Another cliched romantic melodrama which is more appealing in its first half before its gets into its "deeper" issues happens to be another lushly mawkish adaptation of Nicholas Sparks (Dear John, A Walk To Remember, Message in a Bottle, and so on, with more to come).
The Lucky One (for the distaff side) benefits from the bulked-up presence of heartthrob Zac Efron (The Lorax, Charlie St. Cloud, 17 Again and so on) as a Marine named Logan who has survived three tours of duty in Iraq. His brooding character may remind some of one like Robert Pattinson played in Remember Me whose arc will be predicated on therapeutic and redemptive elements. By the way, the scribe of the aforementioned film, Will Fetters, adapts Sparks under the delicate, if undistinguished direction of Scott Hicks (The Boys Are Back) to elucidate the author's finer ingredients working off the notion that the "smallest thing that can change a life." It's a different role for Efron than he's accustomed to playing, and for some fans he might be an ideal fit to the premise of happenstance and how it includes the power of love.
In this case it's the picture of a woman found in the sandy rubble (with a lighthouse in the background) that has inadvertently saved his life. Upon his return to his native Denver, a post-traumatic stressed Logan fulfills the vow to thank her (after some on-line activity) on a sojourn to North Carolina. To fit into the trappings of this kind of soap-opera (maybe a continuation on the themes Sparks illuminated in the novel whose adaptation featured Amanda Seyfried and Channing Tatum) there has to be some initial conflict between the protagonist and his destined love interest. Here, it's kennel owner Beth, a fairly striking Taylor Schilling of TV's Mercy, who displays some of this type of apprehension as Logan (with dog Zeus in tow) lets her believe that he's interested in employment at her place of business.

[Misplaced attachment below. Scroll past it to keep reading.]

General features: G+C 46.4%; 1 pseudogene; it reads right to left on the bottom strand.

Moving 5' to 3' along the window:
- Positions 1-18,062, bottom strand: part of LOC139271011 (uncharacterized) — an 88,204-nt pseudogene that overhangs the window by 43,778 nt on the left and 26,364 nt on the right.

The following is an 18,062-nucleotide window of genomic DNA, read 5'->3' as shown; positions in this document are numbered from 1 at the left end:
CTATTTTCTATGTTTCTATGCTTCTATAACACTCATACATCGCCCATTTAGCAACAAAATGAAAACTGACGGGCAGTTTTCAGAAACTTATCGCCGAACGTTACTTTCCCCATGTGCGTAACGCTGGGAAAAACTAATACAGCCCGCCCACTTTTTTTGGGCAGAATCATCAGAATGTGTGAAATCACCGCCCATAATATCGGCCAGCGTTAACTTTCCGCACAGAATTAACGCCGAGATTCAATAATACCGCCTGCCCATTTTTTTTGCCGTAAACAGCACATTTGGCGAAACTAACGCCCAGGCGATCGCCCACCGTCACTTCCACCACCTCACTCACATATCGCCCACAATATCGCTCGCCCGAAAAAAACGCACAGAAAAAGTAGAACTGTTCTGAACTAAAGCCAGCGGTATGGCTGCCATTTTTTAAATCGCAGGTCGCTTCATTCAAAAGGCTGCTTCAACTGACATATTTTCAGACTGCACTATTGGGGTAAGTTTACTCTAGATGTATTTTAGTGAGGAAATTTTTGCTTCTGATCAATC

But, of course, as they spend more time together at the shelter, Beth will be induced to give in to her naivety, as grief-stricken as a single mom like her can be as Fetters seems to dole out key information on the late side. While the torment ingrained in Logan may detract from Efron's usual charismatic presence, something can be said for the on-screen rapport with Schilling (at least for a while). Especially since the latter embodies a loneliness and anguish with a vulnerability that is rather palpable. There are some revelations that will resonate more with the targeted demographic, specifically where a loved one is concerned. Sequences involving Jay R. Ferguson's oafish local cop (Emily's estranged ex) allow certain characteristics of Beth and Logan to register with an audience.
Hicks (who impressed on so many levels a long time ago with his acclaimed Shine) has some difficulty grounding a post 9/11 tale through its contrivances and episodic, even dispassion nature. His craftsmanship is evident through his work with lenser Alar Kivilo and composer Mark Isham to provide an understated elegance, but can't give enough spine and viscosity to the ragged plotting which cues an ending before the actual one arrives. Yet, Efron and (more so) Schilling do their best to overstep the stereotypes inherent in their characters where the title eventually labors to earn its meaning. Besides Ferguson whose presence tries to add more focus to the tension, Blythe Danner is appropriately cast as Beth's insistent, yet supportive grandma, Ellie, while Riley Thomas Stewart (The Beaver) exudes some natural young actorly qualities as Beth's son Ben.